Location: Location not imported yet.Title: A modified DNA barcode approach to define trophic interactions between native and exotic pentatomids and their parasitoids
|GARIEPY, TARA - Agriculture And Agri-Food Canada|
|BRUIN, ALLISON - Agriculture And Agri-Food Canada|
|KONOPKA, JOANNA - Agriculture And Agri-Food Canada|
|SCOTT-DUPREE, CYNTHIA - University Of Guelph|
|FRASER, HANNAH - Ontario Ministry Of Agriculture|
|BON, MARIE-CLAUDE - European Biological Control Laboratory (EBCL)|
|TALAMAS, ELIJAH - Florida Department Of Agriculture And Consumer Services|
Submitted to: Molecular Ecology
Publication Type: Peer Reviewed Journal
Publication Acceptance Date: 9/7/2018
Publication Date: 9/16/2018
Citation: Gariepy, T., Bruin, A., Konopka, J., Scott-Dupree, C., Fraser, H., Bon, M., Talamas, E. 2018. A modified DNA barcode approach to define trophic interactions between native and exotic pentatomids and their parasitoids. Molecular Ecology. 13(15):1-15. DOI: 10.1111/mec.14868.
Interpretive Summary: The brown marmorated stink bug (BMSB), Halyomorpha halys, which originated in Asia, has spread during the last decade throughout USA and Canada. It attacks a wide variety of economically important tree fruits, vegetables, and field crops, and potentially impacts trophic interactions among beneficial native insects, including bugs and parasitoids. To better estimate the impact of BMSB on trophic interactions, particularly the associations in natural habitats of a family of parasitoid wasps known as scelionids which parasitize the eggs of stink bugs, a large number and variety of naturally occurring stink bug eggs (> 2000 individual eggs) were collected in Canada and were analyzed using a DNA-based approach. Identification to the species level of large numbers of eggs using this DNA-based approach was straightforward and effective for more than 90% of the eggs as contrasted with classical techniques based on rearing and dissection. Eleven different stink bugs, including BMSB, were identified. Approximately 70% of their egg masses were parasitized and five scelionid parasitoids were identified. Surprisingly, 55% of BMSB were parasitized. This conclusively demonstrates for the first time that BMSB is attacked by a diversity of parasitoids, despite the subsequent failure of these parasitoids to develop. These results validate the use of this DNA-based barcode approach for evaluating host-parasitoid associations for stink bugs and demonstrate its utility for future BMSB field surveys in North America.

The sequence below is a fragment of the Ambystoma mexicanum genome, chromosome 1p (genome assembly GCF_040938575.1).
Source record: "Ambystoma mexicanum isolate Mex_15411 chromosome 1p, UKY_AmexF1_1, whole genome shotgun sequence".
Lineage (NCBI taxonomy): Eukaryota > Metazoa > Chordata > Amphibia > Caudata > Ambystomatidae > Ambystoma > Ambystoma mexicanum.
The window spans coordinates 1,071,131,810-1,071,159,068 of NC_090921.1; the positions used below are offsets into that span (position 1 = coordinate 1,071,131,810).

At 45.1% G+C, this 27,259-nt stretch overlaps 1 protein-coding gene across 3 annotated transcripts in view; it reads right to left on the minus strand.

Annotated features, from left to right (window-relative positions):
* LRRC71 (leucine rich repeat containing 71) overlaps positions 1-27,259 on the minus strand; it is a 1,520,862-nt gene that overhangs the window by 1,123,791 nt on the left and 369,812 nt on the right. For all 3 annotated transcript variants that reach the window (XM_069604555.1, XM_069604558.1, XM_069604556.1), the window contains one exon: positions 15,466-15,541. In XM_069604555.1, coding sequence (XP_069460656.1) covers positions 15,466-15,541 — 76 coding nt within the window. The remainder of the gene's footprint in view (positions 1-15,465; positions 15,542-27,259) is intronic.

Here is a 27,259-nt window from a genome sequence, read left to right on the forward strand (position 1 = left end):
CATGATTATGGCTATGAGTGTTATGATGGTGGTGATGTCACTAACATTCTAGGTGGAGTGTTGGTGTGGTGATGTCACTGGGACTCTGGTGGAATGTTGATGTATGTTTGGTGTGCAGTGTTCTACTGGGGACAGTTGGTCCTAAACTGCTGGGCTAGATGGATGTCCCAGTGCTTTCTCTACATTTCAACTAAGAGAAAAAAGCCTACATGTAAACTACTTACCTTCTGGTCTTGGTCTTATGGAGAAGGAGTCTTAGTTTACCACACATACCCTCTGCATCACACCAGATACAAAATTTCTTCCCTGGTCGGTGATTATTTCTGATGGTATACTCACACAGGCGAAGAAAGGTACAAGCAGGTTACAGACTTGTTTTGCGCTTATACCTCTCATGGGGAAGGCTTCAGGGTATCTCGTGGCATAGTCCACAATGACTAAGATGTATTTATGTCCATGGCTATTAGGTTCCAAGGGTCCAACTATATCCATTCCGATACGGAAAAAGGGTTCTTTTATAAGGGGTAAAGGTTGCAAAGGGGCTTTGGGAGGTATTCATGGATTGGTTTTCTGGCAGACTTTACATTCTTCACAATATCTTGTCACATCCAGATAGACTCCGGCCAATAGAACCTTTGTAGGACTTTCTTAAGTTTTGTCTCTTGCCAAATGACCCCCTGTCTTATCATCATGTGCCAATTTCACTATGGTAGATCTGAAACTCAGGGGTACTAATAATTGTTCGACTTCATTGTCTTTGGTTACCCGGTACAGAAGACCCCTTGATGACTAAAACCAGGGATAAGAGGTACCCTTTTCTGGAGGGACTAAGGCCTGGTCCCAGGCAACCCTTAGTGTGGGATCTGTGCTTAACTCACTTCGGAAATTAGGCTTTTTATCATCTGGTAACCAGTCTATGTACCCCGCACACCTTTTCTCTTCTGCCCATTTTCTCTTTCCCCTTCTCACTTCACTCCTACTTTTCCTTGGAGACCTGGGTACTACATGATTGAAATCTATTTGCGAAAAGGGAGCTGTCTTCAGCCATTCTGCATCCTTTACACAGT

Technical Abstract: The establishment of the brown marmorated stink bug (BMSB) Halyomorpha halys (Stål) outside of its native range may impact native species assemblages, including other pentatomids and their scelionid parasitoids. This has generated interest in defining species diversity and host parasitoid associations in this system to better understand the impact of invasive alien species on trophic interactions in invaded regions. Information on scelionid pentatomid associations in natural habitats is lacking, and species-level identification of these associations can be tenuous using rearing and dissection techniques. Naturally occurring pentatomid eggs were collected in areas where H. halys has established in Canada and were analysed using a modified DNA barcoding approach to define species-level trophic interactions. Identification was possible for >90% of egg masses. Eleven pentatomid and five scelionid species were identified, and trophic links were established. Approximately 70% of egg masses were parasitized; parasitism and parasitoid species composition were described for each species. Telenomus podisi Ashmead was the dominant parasitoid and was detected in all host species. Trissolcus euschisti Ashmead was detected in several host species. Trissolcus brochymenae and Tr. thyantae were recorded sporadically. Parasitism of H. halys was 55%, and this species was significantly less likely to be parasitized than native pentatomids. The scelionid species composition of H. halys consisted of Te. podisi, Tr. euschisti and Tr. thyantae. Although these species cannot develop in fresh H. halys eggs, we demonstrate that parasitoids attempt to exploit this host under field conditions.